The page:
Immigration is central to the growth and identity of the Hispanic population. Almost all of the project's research, regardless of topic, includes separate tabulations of data for U.S.-born and foreign-born Hispanics. Research on immigration focuses on the unauthorized population, overall trends in immigration and public attitudes towards immigrants and immigration policy.

Also see our statistical portraits, state and county databases, demographic profiles and Census 2010 tables for data on the characteristics of the Latino and foreign-born populations in the United States.

Pew Research CenterSeptember 18, 2017

Facts on U.S. Latinos, 2015

Statistical portrait of Hispanics in the United States

InteractivesSeptember 18, 2017

Facts on Latinos in America: Key Charts, 2015

Statistical portrait of Hispanics in the United States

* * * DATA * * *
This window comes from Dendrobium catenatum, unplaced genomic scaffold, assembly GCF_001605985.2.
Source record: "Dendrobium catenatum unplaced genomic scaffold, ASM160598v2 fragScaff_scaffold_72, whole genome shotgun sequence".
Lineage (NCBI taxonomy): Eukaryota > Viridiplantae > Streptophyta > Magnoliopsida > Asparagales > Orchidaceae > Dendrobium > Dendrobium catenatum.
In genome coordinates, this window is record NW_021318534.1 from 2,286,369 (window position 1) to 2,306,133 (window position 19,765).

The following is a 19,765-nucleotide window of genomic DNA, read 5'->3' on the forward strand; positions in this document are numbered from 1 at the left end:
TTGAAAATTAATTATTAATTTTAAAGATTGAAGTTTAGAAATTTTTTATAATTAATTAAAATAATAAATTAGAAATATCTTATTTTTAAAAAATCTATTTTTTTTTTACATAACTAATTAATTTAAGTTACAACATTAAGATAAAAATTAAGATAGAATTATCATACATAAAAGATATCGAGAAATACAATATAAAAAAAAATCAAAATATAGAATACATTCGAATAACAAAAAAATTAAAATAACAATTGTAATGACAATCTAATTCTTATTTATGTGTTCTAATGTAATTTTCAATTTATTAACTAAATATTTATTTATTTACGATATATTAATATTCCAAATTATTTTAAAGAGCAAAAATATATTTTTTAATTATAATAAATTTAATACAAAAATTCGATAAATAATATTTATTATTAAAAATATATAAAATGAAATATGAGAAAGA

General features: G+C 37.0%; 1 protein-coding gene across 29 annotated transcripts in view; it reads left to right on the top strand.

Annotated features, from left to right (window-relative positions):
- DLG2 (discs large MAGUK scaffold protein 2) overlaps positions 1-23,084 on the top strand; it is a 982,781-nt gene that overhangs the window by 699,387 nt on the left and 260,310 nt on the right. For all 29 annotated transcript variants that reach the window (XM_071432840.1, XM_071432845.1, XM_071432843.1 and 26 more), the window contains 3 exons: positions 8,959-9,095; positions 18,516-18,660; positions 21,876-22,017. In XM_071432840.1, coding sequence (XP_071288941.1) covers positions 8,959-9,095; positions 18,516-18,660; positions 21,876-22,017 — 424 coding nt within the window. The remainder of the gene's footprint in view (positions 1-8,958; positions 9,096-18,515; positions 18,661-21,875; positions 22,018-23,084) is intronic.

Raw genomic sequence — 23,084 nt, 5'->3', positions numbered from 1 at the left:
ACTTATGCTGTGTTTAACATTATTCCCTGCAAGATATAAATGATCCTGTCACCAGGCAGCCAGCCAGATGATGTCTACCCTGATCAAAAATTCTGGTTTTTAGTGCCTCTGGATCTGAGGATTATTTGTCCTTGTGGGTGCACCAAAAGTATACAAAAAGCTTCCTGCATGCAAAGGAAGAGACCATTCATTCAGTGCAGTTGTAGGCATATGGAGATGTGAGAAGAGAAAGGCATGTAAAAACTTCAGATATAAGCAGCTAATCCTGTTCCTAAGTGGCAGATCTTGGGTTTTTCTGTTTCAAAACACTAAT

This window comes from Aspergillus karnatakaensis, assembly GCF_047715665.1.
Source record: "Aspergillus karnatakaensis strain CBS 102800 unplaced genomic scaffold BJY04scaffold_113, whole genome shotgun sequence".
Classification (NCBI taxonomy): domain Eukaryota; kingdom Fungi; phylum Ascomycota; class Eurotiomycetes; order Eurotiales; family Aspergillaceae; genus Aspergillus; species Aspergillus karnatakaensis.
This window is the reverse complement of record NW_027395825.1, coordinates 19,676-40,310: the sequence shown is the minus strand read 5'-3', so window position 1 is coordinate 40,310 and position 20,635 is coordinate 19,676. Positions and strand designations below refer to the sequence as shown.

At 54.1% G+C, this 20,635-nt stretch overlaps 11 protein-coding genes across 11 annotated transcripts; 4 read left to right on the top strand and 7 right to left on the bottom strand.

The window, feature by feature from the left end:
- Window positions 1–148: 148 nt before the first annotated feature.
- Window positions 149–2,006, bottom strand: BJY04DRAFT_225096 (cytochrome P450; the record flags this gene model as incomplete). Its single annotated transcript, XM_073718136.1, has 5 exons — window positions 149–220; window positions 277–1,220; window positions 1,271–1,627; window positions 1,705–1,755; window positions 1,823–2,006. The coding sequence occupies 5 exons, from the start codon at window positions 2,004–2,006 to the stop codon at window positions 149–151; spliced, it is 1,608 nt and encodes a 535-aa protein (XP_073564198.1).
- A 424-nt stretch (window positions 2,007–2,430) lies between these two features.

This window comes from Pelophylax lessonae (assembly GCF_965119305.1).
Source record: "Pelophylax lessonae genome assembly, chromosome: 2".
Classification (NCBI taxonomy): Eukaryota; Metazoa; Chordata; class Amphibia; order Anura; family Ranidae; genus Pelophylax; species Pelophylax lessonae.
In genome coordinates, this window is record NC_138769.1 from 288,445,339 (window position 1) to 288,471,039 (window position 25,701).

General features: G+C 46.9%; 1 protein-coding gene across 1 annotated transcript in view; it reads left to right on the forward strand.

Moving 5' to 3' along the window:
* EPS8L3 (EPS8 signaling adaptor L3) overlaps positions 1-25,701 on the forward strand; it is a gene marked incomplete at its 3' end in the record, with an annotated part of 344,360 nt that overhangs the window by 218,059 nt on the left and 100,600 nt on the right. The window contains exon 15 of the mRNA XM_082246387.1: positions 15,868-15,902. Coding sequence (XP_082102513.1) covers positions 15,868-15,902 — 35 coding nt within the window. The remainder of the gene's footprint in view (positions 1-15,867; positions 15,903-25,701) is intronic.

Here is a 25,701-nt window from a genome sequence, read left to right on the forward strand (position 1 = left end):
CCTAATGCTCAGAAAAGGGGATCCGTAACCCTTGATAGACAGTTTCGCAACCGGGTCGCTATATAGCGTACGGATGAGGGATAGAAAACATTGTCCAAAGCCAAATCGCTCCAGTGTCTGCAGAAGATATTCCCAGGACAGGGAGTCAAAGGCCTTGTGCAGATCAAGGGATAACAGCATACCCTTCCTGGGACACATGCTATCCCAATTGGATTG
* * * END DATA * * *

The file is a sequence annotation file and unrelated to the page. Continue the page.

ReportsJune 29, 2017

Mexican Lawful Immigrants Among the Least Likely to Become U.S. Citizens

Among Mexicans, desire is high, but about half cite language, cost barriers

InteractivesMay 3, 2017

2015, Foreign-Born Population in the United States Statistical Portrait

Statistical portrait of the foreign-born population in the United States

ReportFebruary 23, 2017

Latinos and the New Trump Administration

Growing share say situation of U.S. Hispanics is worsening

InteractivesNovember 3, 2016

Estimated unauthorized immigrant population, by state, 2014

ReportsNovember 3, 2016

Size of U.S. Unauthorized Immigrant Workforce Stable After the Great Recession

Declines in eight states and increases in seven since 2009

ReportsSeptember 20, 2016

Overall Number of U.S. Unauthorized Immigrants Holds Steady Since 2009

Decline in share from Mexico mostly offset by growth from Asia, Central America and sub-Saharan Africa

ReportsSeptember 8, 2016

U.S. Latino Population Growth and Dispersion Has Slowed Since Onset of the Great Recession

South still leads nation in growth overall, but three counties in North Dakota top list of fastest-growing

PublicationsApril 19, 2016

2014, Hispanics in the United States Statistical Portrait

There were 55.3 million Hispanics in the United States in 2014, comprising 17.3% of the total U.S. population.